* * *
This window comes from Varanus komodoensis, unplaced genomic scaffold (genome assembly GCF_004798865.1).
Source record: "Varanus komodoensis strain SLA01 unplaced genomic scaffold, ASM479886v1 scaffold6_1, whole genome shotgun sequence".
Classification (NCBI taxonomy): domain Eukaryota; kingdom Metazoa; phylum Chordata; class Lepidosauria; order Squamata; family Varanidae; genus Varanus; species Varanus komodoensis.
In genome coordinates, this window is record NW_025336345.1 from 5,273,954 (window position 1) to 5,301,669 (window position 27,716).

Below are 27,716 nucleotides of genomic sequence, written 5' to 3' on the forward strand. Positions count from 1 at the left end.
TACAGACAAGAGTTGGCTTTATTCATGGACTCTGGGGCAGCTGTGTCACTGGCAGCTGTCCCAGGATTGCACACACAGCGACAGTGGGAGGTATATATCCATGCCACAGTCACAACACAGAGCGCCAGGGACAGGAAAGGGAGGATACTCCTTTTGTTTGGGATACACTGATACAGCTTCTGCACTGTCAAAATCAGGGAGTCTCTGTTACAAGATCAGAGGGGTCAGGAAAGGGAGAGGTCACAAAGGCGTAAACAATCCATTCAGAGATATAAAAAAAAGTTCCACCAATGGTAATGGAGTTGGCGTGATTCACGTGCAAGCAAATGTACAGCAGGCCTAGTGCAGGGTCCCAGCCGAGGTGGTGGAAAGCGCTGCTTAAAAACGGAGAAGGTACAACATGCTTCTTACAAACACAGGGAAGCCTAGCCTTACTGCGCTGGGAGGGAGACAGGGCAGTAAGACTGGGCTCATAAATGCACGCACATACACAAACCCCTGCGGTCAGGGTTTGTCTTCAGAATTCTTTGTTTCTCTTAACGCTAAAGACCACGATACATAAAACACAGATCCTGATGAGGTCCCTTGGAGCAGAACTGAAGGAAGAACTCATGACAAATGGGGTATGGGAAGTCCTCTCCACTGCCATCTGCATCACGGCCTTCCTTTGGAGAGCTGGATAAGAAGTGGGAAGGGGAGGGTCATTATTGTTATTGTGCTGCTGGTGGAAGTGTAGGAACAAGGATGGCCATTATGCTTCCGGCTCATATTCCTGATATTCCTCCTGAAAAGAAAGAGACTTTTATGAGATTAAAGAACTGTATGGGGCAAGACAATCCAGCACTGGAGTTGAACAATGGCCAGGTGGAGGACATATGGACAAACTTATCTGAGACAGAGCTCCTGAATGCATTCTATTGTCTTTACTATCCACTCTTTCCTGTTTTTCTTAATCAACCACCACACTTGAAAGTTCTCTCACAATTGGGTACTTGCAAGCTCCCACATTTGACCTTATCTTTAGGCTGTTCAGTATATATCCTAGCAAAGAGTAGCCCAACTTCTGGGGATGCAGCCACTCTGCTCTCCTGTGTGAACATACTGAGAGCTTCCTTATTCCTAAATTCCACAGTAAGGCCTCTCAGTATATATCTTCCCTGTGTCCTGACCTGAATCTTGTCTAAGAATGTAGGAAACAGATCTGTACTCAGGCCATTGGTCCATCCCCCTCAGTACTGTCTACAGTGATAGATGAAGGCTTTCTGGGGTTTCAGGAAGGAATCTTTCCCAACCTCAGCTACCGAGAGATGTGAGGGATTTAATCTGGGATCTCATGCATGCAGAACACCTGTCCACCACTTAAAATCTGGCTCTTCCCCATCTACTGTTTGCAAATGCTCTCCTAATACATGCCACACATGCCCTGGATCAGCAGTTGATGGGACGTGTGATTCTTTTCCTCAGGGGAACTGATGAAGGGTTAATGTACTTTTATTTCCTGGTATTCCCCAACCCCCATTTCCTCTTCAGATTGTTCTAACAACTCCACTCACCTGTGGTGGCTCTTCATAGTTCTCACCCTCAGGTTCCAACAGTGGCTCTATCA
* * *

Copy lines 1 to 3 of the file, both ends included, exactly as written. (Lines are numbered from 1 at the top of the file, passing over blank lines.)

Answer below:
This window comes from Varanus komodoensis, unplaced genomic scaffold (genome assembly GCF_004798865.1).
Source record: "Varanus komodoensis strain SLA01 unplaced genomic scaffold, ASM479886v1 scaffold6_1, whole genome shotgun sequence".
Classification (NCBI taxonomy): domain Eukaryota; kingdom Metazoa; phylum Chordata; class Lepidosauria; order Squamata; family Varanidae; genus Varanus; species Varanus komodoensis.